Some Common Errors Made When Preparing a Tax Return

Before filing or submitting your return, take the time to review it to make sure it is correct and complete. It is important that you review your entire return because any errors may delay the processing of you return.                               

The following pointers may help you avoid some of the most common errors taxpayers encounter when filing:        

  • Did you consider filing your tax return electronically? By electronically filing your tax return, many common errors may be avoided or corrected by the computer software. Depending on your income, you may even qualify to e-file for free by using IRS Free File.
  • If you choose to file a paper return, did you use the peel–off label and enter any corrections? If you used the label, did you enter your social security number in the space provided?
  • If you do not have a label, or there are too many corrections, did you clearly print your name, social security number, and current address, including zip code directly on your return?
  • Did you enter the names and social security numbers for yourself, your spouse, your dependents, and qualifying children for earned income credit or child tax credit, exactly as they appear on the social security cards? If there have been any name changes be sure to use the correct last names or contact the Social Security Administration at or call 800–772–1213.
  • Did you check only one filing status?
  • Did you check the appropriate exemption boxes and enter the names and social security numbers exactly as they appear on the social security cards, for all of the dependents claimed? Is the total number of exemptions entered?
  • Did you enter or check to see if income, deductions, and credits are on the correct lines and are the totals correct?
  • If you manually prepared your return and showed a negative amount, did you put brackets around it?
  • If you are taking the standard deduction and checked any box indicating either you or your spouse were age 65 or older or blind, did you find the correct standard deduction using the worksheet in the Form 1040 Instructions or the Form 1040A Instructions?
  • Did you figure the tax correctly? If you used the tax tables, did you use the correct column for your filing status?
  • Did you sign and date the return? If it is a joint return, did your spouse also sign and date the return?
  • Do you have a Form W-2  from each of your employers and did you attach Copy B of each to your return? File only one return, even if you have more than one job. Combine the wages and withholdings from all Form W-2’s, on one return.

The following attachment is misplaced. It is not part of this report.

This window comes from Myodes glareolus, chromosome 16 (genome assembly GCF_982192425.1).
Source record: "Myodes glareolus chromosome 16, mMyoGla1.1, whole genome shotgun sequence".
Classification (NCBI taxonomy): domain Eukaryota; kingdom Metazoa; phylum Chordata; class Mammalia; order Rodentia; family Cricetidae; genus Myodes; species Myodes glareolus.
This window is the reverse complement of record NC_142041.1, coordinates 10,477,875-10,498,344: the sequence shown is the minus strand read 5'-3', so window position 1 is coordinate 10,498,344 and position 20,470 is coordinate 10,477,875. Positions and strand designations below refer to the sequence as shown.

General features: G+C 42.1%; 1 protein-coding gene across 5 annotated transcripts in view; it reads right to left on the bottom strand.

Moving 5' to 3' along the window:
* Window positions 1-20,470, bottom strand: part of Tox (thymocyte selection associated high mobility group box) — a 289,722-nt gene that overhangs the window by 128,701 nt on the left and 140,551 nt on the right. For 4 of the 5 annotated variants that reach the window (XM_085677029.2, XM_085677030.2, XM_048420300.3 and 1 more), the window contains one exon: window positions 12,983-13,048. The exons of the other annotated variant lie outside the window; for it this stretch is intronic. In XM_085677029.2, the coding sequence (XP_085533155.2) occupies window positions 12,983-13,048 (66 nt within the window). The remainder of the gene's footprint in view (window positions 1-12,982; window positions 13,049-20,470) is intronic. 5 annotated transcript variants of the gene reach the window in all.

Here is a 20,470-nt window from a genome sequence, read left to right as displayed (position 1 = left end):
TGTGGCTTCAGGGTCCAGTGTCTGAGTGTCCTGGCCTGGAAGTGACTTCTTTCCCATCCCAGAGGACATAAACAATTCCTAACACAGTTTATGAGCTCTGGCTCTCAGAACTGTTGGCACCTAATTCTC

• Did you attach each Form 1099-R that shows federal tax was withheld?
  • Did you attach all other necessary sche
    dules and forms in sequence number order shown in the upper right–hand corner?
  • Did you use the pre-addressed envelope that came with your tax form booklet? If you did not receive an envelope, check the section called “Where Do You File?” in the tax instruction booklet or at
  • Did you place a postage stamp on the envelope?
  • If you owe tax, did you enclose a check or money order made payable to the “United States Treasury” with the return and include your name, address, social security number, daytime telephone number, tax form, and tax year on the payment? For additional information, refer to Topic 158 , Ensuring Proper Credit of Payments.
  • If you are due a refund and requested direct deposit did you check your financial institution routing and account numbers?
  • Did you make or keep a copy of the signed return and all schedules for your records?

A few of the most common errors are:

  • Incorrect or missing social security numbers. 
  • Incorrect tax entered based on taxable income and filing status. 
  • Computation errors in figuring the taxable income, withholding and estimated tax payments, Earned Income Credit, Standard Deduction for age 65 or over or blind, the taxable amount of social security benefits, and child and dependent care credit. Also, missing or incorrect identification numbers for child care providers. 
  • Withholding and estimated tax payments entered on the wrong line, and 
  • Math Errors. Both addition and subtraction.


Pursuant to US Treasury Department Regulations, you are advised that any information and advice, including any attachments and enclosures, may not be used for the purpose of (i) avoiding any tax liabilities and or penalties under the Internal Revenue Code, or (ii) promoting, marketing or recommending to any other person(s) any tax-related matters addressed herein.